Monday, Aug. 21 will be the first day of schools for Jackson County students, and educators couldn’t be happier about the coinciding solar eclipse.
Superintendent Mike Murray, who has a background in science, has helped push all-things science in local schools.
“I’m excited to death about this, because it’s a once-in-a-lifetime opportunity for our kids,” he said. “What better way to celebrate the mountains?”
Murray said he never considered canceling school on that day.
“As educators, we should look for teachable moments, and this is one of them,” he said. “It would be a shame if kids were home that day, sitting in front of a TV and not participating in this once-in-a-lifetime event.”
Murray said school administrators are considering delaying the start of kindergarten until Tuesday, Aug. 22. The first day of school is stressful for many of these young first-time students, he said, without the added commotion of an eclipse.
Schools will likely stagger release times to account for additional tourist traffic on the roads.
“It’s a very hard thing to predict, because we’ve never done this before,” Murray said. “We’re going to release students as close to 3 p.m. as possible, and I want to apologize to parents in advance if their kids get home a little late that day, but safety is the priority.”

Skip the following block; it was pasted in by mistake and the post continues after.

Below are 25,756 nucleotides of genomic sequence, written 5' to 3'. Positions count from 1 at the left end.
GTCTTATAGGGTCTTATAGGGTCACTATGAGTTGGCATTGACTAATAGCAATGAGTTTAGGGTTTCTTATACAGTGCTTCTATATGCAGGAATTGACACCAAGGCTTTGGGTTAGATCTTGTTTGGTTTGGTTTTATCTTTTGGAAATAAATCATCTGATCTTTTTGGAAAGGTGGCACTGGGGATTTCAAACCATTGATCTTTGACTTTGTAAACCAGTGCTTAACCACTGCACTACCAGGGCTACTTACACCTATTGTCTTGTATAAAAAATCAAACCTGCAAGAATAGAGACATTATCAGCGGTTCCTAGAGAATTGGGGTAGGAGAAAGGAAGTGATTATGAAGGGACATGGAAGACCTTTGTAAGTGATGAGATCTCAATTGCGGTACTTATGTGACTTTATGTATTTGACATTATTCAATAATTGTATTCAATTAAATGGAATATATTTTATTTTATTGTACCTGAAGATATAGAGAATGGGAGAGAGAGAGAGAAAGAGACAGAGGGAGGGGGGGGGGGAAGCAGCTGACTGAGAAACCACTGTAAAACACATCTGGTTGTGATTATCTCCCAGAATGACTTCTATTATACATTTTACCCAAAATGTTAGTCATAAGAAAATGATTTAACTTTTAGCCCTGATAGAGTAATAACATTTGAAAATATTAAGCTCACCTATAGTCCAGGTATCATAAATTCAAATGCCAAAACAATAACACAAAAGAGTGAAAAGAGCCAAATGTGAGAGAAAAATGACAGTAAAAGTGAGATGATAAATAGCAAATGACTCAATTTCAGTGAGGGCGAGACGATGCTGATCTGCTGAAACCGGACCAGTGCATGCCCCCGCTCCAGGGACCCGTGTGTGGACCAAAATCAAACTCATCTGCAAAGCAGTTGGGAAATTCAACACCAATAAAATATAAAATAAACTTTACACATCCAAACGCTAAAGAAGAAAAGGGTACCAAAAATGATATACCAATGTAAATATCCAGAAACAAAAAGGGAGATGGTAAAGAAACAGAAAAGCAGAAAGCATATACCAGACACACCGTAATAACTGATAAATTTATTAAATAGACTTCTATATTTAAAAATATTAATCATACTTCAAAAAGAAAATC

Jackson County Schools’ Eclipse Planning Committee is working to make the solar eclipse a memorable and educational event for local students.
There are 12 teachers, principals and other instructors on the volunteer committee, representing all of the county’s schools.
Angie Dills, the director of career, technical, middle and secondary education, is head of the committee. She said group members are gathering information from teachers and vetting appropriate lessons and activities for them to use on the day of the eclipse.
“We have a webpage started that will be the host site for all of the instructional activities that teachers can choose from that day – chunked into elementary, middle and high school lessons,” Dills said.
The committee is planning to make students and teachers more aware of the eclipse after end-of-grade testing by incorporating it into the curriculum of all subjects.
Starting in mid-April, the committee has partnered with Pisgah Astronomical Research Institute to bring an AdventureDome to local schools.
PARI’s AdventureDome is a portable, inflatable planetarium that includes curricula-appropriate programming taught by an astronomer or educator from PARI in Transylvania County.
It can be brought to schools, teacher workshops, campus and other programs in certain North Carolina and South Carolina counties. The dome accommodates groups of 30 people.
“Teachers are very excited to share all of the educational pieces with their students,” Dills said. “It’s a once-in-a-lifetime experience, and we want students to remember the first day of school with fondness.”
In the classroom
Kirsten Morgan, a fifth-grade teacher at Fairview Elementary, said the kids who have started learning about the eclipse are already excited.
“It will be the only time in their lifetimes that they will see a total solar eclipse,” she said. “There won’t be anything like it.”